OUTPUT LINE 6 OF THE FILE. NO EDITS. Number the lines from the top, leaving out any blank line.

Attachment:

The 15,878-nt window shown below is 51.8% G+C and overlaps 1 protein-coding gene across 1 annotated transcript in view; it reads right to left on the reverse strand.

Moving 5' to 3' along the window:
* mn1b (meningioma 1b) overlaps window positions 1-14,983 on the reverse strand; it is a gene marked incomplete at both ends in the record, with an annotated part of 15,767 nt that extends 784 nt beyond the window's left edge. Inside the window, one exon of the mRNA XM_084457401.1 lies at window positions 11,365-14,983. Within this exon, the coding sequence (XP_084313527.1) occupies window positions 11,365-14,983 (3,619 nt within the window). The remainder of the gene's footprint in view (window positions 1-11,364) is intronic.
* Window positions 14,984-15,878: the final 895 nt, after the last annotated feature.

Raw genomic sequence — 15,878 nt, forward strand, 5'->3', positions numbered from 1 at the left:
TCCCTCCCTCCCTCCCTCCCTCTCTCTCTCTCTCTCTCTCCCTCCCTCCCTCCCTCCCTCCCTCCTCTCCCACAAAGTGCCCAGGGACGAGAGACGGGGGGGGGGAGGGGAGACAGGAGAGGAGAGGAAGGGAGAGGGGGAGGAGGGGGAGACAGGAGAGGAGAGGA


TCCCTCCCTCCCTCCCTCCCTCTCTCTCTCTCTCTCTCTCCCTCCCTCCCTCCCTCCCTCCCTCCTCTCCCACAAAGTGCCCAGGGACGAGAGACGGGGGGGGGGAGGGGAGACAGGAGAGGAGAGGAAGGGAGAGGGGGAGGAGGGGGAGACAGGAGAGGAGAGGA